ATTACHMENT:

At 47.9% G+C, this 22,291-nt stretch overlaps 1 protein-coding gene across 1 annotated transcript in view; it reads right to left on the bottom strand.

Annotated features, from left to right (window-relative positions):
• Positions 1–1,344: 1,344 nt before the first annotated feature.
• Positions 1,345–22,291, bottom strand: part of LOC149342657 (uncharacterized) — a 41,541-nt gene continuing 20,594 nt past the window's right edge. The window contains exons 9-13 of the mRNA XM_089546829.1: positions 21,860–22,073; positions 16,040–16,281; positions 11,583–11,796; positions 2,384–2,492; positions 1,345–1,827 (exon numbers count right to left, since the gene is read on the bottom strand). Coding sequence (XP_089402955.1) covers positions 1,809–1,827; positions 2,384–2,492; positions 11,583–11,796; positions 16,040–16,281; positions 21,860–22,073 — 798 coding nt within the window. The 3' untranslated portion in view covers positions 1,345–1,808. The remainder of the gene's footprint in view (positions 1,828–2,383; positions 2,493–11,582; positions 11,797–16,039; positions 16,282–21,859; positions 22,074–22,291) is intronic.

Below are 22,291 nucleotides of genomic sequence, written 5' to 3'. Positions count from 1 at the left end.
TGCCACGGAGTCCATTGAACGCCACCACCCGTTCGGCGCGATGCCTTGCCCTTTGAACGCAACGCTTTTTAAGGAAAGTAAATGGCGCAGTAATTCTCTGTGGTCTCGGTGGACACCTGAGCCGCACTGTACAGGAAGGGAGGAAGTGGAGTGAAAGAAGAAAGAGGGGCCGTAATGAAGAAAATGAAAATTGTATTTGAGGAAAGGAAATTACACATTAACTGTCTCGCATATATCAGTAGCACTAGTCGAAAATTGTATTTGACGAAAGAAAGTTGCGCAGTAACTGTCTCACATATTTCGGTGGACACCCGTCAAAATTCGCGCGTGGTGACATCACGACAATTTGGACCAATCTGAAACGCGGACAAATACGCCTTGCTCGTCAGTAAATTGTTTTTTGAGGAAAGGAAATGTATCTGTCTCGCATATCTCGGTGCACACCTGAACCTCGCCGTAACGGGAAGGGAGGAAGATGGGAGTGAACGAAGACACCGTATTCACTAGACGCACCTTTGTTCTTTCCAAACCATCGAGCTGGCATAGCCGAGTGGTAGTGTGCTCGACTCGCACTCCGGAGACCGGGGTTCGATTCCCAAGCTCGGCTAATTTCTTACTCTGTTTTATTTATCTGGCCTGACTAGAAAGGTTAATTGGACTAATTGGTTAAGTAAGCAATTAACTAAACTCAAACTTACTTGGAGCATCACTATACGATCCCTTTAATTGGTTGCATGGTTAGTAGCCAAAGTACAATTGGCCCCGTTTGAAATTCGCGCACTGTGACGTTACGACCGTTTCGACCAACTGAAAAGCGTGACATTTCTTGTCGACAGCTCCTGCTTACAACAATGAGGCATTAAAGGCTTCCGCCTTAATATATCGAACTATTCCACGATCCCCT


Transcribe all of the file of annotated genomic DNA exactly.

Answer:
At 47.9% G+C, this 22,291-nt stretch overlaps 1 protein-coding gene across 1 annotated transcript in view; it reads right to left on the bottom strand.

Annotated features, from left to right (window-relative positions):
• Positions 1–1,344: 1,344 nt before the first annotated feature.
• Positions 1,345–22,291, bottom strand: part of LOC149342657 (uncharacterized) — a 41,541-nt gene continuing 20,594 nt past the window's right edge. The window contains exons 9-13 of the mRNA XM_089546829.1: positions 21,860–22,073; positions 16,040–16,281; positions 11,583–11,796; positions 2,384–2,492; positions 1,345–1,827 (exon numbers count right to left, since the gene is read on the bottom strand). Coding sequence (XP_089402955.1) covers positions 1,809–1,827; positions 2,384–2,492; positions 11,583–11,796; positions 16,040–16,281; positions 21,860–22,073 — 798 coding nt within the window. The 3' untranslated portion in view covers positions 1,345–1,808. The remainder of the gene's footprint in view (positions 1,828–2,383; positions 2,493–11,582; positions 11,797–16,039; positions 16,282–21,859; positions 22,074–22,291) is intronic.

Below are 22,291 nucleotides of genomic sequence, written 5' to 3'. Positions count from 1 at the left end.
TGCCACGGAGTCCATTGAACGCCACCACCCGTTCGGCGCGATGCCTTGCCCTTTGAACGCAACGCTTTTTAAGGAAAGTAAATGGCGCAGTAATTCTCTGTGGTCTCGGTGGACACCTGAGCCGCACTGTACAGGAAGGGAGGAAGTGGAGTGAAAGAAGAAAGAGGGGCCGTAATGAAGAAAATGAAAATTGTATTTGAGGAAAGGAAATTACACATTAACTGTCTCGCATATATCAGTAGCACTAGTCGAAAATTGTATTTGACGAAAGAAAGTTGCGCAGTAACTGTCTCACATATTTCGGTGGACACCCGTCAAAATTCGCGCGTGGTGACATCACGACAATTTGGACCAATCTGAAACGCGGACAAATACGCCTTGCTCGTCAGTAAATTGTTTTTTGAGGAAAGGAAATGTATCTGTCTCGCATATCTCGGTGCACACCTGAACCTCGCCGTAACGGGAAGGGAGGAAGATGGGAGTGAACGAAGACACCGTATTCACTAGACGCACCTTTGTTCTTTCCAAACCATCGAGCTGGCATAGCCGAGTGGTAGTGTGCTCGACTCGCACTCCGGAGACCGGGGTTCGATTCCCAAGCTCGGCTAATTTCTTACTCTGTTTTATTTATCTGGCCTGACTAGAAAGGTTAATTGGACTAATTGGTTAAGTAAGCAATTAACTAAACTCAAACTTACTTGGAGCATCACTATACGATCCCTTTAATTGGTTGCATGGTTAGTAGCCAAAGTACAATTGGCCCCGTTTGAAATTCGCGCACTGTGACGTTACGACCGTTTCGACCAACTGAAAAGCGTGACATTTCTTGTCGACAGCTCCTGCTTACAACAATGAGGCATTAAAGGCTTCCGCCTTAATATATCGAACTATTCCACGATCCCCT